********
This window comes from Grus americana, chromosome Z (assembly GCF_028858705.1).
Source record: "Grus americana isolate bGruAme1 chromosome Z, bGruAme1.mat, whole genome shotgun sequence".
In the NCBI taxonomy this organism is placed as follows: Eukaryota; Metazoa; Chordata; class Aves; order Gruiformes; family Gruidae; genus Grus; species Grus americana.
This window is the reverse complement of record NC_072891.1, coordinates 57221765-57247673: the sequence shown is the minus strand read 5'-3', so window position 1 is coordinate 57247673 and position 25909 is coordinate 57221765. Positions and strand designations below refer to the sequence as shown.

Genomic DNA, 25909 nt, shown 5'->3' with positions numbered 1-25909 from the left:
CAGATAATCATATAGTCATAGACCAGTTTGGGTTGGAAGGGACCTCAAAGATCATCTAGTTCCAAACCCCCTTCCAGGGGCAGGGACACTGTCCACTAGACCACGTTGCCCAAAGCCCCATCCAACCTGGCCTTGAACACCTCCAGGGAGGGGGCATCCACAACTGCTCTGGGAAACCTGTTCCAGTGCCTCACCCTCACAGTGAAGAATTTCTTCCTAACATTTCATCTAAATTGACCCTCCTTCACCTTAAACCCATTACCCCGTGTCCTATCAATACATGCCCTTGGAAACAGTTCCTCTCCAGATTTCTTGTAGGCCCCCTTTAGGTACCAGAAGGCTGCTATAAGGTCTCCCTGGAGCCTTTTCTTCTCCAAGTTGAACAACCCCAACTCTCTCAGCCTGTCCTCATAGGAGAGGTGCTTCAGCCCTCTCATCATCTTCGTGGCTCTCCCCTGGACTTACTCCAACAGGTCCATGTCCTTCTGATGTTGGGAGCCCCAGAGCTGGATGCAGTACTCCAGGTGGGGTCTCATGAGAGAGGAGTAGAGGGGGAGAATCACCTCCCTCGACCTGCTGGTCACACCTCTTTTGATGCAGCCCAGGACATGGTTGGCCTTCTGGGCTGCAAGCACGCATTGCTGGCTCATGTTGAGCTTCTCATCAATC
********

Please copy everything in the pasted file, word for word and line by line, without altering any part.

This window comes from Grus americana, chromosome Z (assembly GCF_028858705.1).
Source record: "Grus americana isolate bGruAme1 chromosome Z, bGruAme1.mat, whole genome shotgun sequence".
In the NCBI taxonomy this organism is placed as follows: Eukaryota; Metazoa; Chordata; class Aves; order Gruiformes; family Gruidae; genus Grus; species Grus americana.
This window is the reverse complement of record NC_072891.1, coordinates 57221765-57247673: the sequence shown is the minus strand read 5'-3', so window position 1 is coordinate 57247673 and position 25909 is coordinate 57221765. Positions and strand designations below refer to the sequence as shown.

Genomic DNA, 25909 nt, shown 5'->3' with positions numbered 1-25909 from the left:
CAGATAATCATATAGTCATAGACCAGTTTGGGTTGGAAGGGACCTCAAAGATCATCTAGTTCCAAACCCCCTTCCAGGGGCAGGGACACTGTCCACTAGACCACGTTGCCCAAAGCCCCATCCAACCTGGCCTTGAACACCTCCAGGGAGGGGGCATCCACAACTGCTCTGGGAAACCTGTTCCAGTGCCTCACCCTCACAGTGAAGAATTTCTTCCTAACATTTCATCTAAATTGACCCTCCTTCACCTTAAACCCATTACCCCGTGTCCTATCAATACATGCCCTTGGAAACAGTTCCTCTCCAGATTTCTTGTAGGCCCCCTTTAGGTACCAGAAGGCTGCTATAAGGTCTCCCTGGAGCCTTTTCTTCTCCAAGTTGAACAACCCCAACTCTCTCAGCCTGTCCTCATAGGAGAGGTGCTTCAGCCCTCTCATCATCTTCGTGGCTCTCCCCTGGACTTACTCCAACAGGTCCATGTCCTTCTGATGTTGGGAGCCCCAGAGCTGGATGCAGTACTCCAGGTGGGGTCTCATGAGAGAGGAGTAGAGGGGGAGAATCACCTCCCTCGACCTGCTGGTCACACCTCTTTTGATGCAGCCCAGGACATGGTTGGCCTTCTGGGCTGCAAGCACGCATTGCTGGCTCATGTTGAGCTTCTCATCAATC